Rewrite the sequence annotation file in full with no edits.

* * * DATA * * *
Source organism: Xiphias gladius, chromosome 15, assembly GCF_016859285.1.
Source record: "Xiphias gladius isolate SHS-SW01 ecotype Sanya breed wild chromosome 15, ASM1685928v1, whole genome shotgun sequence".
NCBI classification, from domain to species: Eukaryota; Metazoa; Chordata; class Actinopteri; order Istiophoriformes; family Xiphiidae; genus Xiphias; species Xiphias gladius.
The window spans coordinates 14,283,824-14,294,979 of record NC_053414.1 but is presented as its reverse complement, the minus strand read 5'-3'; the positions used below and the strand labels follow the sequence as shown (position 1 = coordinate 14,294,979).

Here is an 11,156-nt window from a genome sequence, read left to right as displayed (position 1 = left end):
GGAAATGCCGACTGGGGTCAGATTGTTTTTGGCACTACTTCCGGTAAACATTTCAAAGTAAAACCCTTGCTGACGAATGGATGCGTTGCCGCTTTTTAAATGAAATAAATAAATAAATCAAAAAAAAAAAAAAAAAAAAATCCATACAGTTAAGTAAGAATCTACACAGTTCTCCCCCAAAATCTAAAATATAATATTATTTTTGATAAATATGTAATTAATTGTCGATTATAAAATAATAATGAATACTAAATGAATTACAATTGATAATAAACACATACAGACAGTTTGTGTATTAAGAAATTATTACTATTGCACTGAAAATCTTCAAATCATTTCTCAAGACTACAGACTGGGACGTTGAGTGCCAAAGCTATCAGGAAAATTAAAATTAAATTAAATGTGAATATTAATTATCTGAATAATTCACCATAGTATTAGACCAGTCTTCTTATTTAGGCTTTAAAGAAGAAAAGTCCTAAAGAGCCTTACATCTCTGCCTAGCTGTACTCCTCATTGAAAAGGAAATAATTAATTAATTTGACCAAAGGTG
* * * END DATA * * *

Source organism: Xiphias gladius, chromosome 15, assembly GCF_016859285.1.
Source record: "Xiphias gladius isolate SHS-SW01 ecotype Sanya breed wild chromosome 15, ASM1685928v1, whole genome shotgun sequence".
NCBI classification, from domain to species: Eukaryota; Metazoa; Chordata; class Actinopteri; order Istiophoriformes; family Xiphiidae; genus Xiphias; species Xiphias gladius.
The window spans coordinates 14,283,824-14,294,979 of record NC_053414.1 but is presented as its reverse complement, the minus strand read 5'-3'; the positions used below and the strand labels follow the sequence as shown (position 1 = coordinate 14,294,979).

Here is an 11,156-nt window from a genome sequence, read left to right as displayed (position 1 = left end):
GGAAATGCCGACTGGGGTCAGATTGTTTTTGGCACTACTTCCGGTAAACATTTCAAAGTAAAACCCTTGCTGACGAATGGATGCGTTGCCGCTTTTTAAATGAAATAAATAAATAAATCAAAAAAAAAAAAAAAAAAAAATCCATACAGTTAAGTAAGAATCTACACAGTTCTCCCCCAAAATCTAAAATATAATATTATTTTTGATAAATATGTAATTAATTGTCGATTATAAAATAATAATGAATACTAAATGAATTACAATTGATAATAAACACATACAGACAGTTTGTGTATTAAGAAATTATTACTATTGCACTGAAAATCTTCAAATCATTTCTCAAGACTACAGACTGGGACGTTGAGTGCCAAAGCTATCAGGAAAATTAAAATTAAATTAAATGTGAATATTAATTATCTGAATAATTCACCATAGTATTAGACCAGTCTTCTTATTTAGGCTTTAAAGAAGAAAAGTCCTAAAGAGCCTTACATCTCTGCCTAGCTGTACTCCTCATTGAAAAGGAAATAATTAATTAATTTGACCAAAGGTG